By Andre Vornic
BBC East Asia reporter
A cross-party group of Japanese legislators has said it has drafted a bill proposing a four-year moratorium on the death penalty.
Justice minister Kunio Hatoyama supports the death penalty
The bill, a step towards abolition, will shortly be submitted to parliament and introduces life imprisonment without parole as a substitute.
Japan and the United States are the only industrial democracies to maintain capital punishment.
But the initiative is likely to meet stiff opposition.
Critics have long described Japan's use of the death penalty as unworthy of a liberal democracy.
Cult leader Shoko Asahara is on death row
As much as the principle of it, the way the death penalty is administered has been condemned both domestically and abroad: death row inmates are executed at short notice, to deter appeals.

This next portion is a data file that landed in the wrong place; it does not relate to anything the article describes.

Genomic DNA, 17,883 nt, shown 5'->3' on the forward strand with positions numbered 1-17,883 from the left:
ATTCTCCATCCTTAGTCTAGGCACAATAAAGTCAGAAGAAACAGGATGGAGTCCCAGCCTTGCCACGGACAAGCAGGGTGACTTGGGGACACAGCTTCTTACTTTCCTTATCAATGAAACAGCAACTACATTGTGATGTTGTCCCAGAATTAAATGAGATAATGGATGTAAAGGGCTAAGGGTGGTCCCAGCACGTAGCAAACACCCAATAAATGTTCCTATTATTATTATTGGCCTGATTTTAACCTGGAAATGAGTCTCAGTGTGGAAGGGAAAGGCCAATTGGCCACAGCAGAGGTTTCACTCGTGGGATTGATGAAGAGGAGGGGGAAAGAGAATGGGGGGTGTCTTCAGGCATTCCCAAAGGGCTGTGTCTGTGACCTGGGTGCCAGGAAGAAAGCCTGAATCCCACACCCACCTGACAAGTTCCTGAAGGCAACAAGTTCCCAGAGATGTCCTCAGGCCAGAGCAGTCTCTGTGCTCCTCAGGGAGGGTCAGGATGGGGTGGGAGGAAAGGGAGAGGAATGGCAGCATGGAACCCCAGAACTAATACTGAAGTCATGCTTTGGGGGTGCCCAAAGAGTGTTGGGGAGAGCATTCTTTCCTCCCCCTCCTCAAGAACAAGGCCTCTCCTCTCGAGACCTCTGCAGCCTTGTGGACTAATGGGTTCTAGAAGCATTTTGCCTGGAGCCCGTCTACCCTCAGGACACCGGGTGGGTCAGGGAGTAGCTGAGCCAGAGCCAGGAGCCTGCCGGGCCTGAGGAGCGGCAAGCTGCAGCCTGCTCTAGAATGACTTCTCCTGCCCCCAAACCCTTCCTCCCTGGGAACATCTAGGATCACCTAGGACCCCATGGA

They are put to death by hanging, generally on a Friday and during parliamentary recess to avoid media exposure or public opposition.
At the trial stage, defendants may not have easy access to a lawyer, and the prosecutorial system tends to value confessions above evidence.
Abolitionist parliamentarians appear to think the time is right for reform.
But the current Justice Minister, Kunio Hatoyama, is a vocal supporter of capital punishment. He has signed off six executions since taking office last September.
And surveys suggest a majority of Japanese want to retain the death penalty for particularly heinous crimes.
The country's violent crime rate remains low by global standards, but has risen considerably since the mid-1990s.